Yik Yak...can be controlled for a little while. I say this because I have some friends who wanted to try to control Yik Yak for as long as they could. Their strategy was as follows, they first gathered a group of about ten friends who all got on Yik Yak. Then they all came up with a great Yak to send to the feed and everyone who was able upvoted the Yak right away. Finally, they constantly refreshed their Yik Yak feed and downvoted any Yak that was not their Yak, causing the new Yak that was not theirs to be sent to the bottom of the feed. Originally they did not think it would work and they just wanted to see if/how long they could control the Yak app. They succeeded and held the original Yak that they posted at the top spot for over an hour until they eventually got bored and quit.

Ryan’s scenario revealed an understanding of not only how the application functioned in relation to time, but of how its features could be utilized by human users. Ryan’s manipulation of Yik Yak’s "qualitative affordances" (Tarsa, 2015), designed to provide engagement and feedback for users, demonstrates an awareness of how platforms can be influenced by human actors. Ryan reflected on the implications of a small group of people exerting a large amount of control over an application that hundreds (or thousands) of people use at one time, writing about this "experiment" that "really intrigued him," because he had previously felt that the time-based organization of the feed was absolute. Perhaps this reflection, in which Ryan challenges that assertion and theorizes a more fluid relationship between the interface and its posts, most clearly illustrates the impact of time and its multiple manifestations in the realm of Yik Yak.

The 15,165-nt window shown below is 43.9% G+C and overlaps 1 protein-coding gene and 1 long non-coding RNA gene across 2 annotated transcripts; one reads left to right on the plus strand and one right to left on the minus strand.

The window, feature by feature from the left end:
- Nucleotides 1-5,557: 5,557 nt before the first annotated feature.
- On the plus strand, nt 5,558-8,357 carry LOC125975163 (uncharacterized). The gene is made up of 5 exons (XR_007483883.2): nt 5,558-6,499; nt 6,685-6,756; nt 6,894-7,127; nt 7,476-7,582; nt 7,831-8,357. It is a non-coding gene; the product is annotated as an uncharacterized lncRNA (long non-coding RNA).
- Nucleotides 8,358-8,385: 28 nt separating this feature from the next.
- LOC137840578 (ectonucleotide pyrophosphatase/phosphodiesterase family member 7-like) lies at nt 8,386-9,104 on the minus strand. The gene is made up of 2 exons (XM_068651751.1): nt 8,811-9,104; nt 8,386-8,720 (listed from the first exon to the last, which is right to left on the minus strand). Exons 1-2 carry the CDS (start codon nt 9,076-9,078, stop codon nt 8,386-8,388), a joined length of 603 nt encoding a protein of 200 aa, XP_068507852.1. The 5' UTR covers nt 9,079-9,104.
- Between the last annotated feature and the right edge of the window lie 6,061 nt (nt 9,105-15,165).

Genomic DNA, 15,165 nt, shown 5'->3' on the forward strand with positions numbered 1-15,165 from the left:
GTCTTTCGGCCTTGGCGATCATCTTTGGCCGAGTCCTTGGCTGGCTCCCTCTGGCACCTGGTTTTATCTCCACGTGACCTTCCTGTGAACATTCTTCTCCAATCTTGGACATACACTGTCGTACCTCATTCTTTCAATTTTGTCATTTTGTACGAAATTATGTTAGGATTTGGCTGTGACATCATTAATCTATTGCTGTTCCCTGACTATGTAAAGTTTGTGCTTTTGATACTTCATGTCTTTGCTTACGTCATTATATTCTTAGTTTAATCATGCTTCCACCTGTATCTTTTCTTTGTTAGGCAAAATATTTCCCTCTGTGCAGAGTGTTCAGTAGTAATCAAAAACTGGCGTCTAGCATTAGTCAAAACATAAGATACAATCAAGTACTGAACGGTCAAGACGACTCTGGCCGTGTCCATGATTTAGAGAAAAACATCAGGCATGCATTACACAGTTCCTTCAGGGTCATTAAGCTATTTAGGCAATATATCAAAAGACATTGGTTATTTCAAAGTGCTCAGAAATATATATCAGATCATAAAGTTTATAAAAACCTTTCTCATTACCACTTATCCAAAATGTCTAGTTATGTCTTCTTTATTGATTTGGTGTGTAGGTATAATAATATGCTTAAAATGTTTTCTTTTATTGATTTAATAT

This fluidity can be found in other applications that depend largely on the trending of topics and user interaction with posts (Facebook and Twitter, for example), but in applications without personal profiles, the main feed takes on the primary emphasis and illustrates the influence of time most clearly. In exploring the main feed, students seemed keenly aware of how chronos and kairos interacted with other factors, influencing their experiences. This awareness complements Edbauer’s (2005) argument that "the social field is not comprised of discrete sites but from events that are shifting and moving, grafted onto and connected with other events" (p. 10). For example, Rachel and Olivia’s post and subsequent responses illustrate that the timing of the semester and the concern of future semesters line up to provide a specific communicative opportunity, one that wouldn’t necessarily be available a week or a month later. The importance of the communicative moment illustrated with Yik Yak can also be seen in applications like SnapChat, which are also focused around real-time exchange, as opposed to the careful cultivation of profiles over time. This multifaceted understanding of time as a shaping force of writing is one that would ideally prove useful to students as they continue to navigate such digital interfaces.